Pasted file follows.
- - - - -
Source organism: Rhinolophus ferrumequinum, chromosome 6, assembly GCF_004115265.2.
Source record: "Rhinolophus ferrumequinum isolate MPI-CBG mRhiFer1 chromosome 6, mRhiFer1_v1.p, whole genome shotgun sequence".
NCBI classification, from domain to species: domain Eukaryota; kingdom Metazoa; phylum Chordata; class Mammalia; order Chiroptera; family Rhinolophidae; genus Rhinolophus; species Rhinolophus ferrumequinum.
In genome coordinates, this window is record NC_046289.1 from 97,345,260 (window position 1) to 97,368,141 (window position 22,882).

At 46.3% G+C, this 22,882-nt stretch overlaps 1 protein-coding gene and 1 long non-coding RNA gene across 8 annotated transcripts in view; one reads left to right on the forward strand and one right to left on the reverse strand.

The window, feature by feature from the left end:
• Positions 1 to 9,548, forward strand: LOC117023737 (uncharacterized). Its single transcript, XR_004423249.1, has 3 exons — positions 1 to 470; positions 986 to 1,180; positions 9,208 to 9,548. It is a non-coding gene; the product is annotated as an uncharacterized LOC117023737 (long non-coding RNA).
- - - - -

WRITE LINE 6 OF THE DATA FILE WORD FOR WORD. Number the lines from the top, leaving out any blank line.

The window, feature by feature from the left end: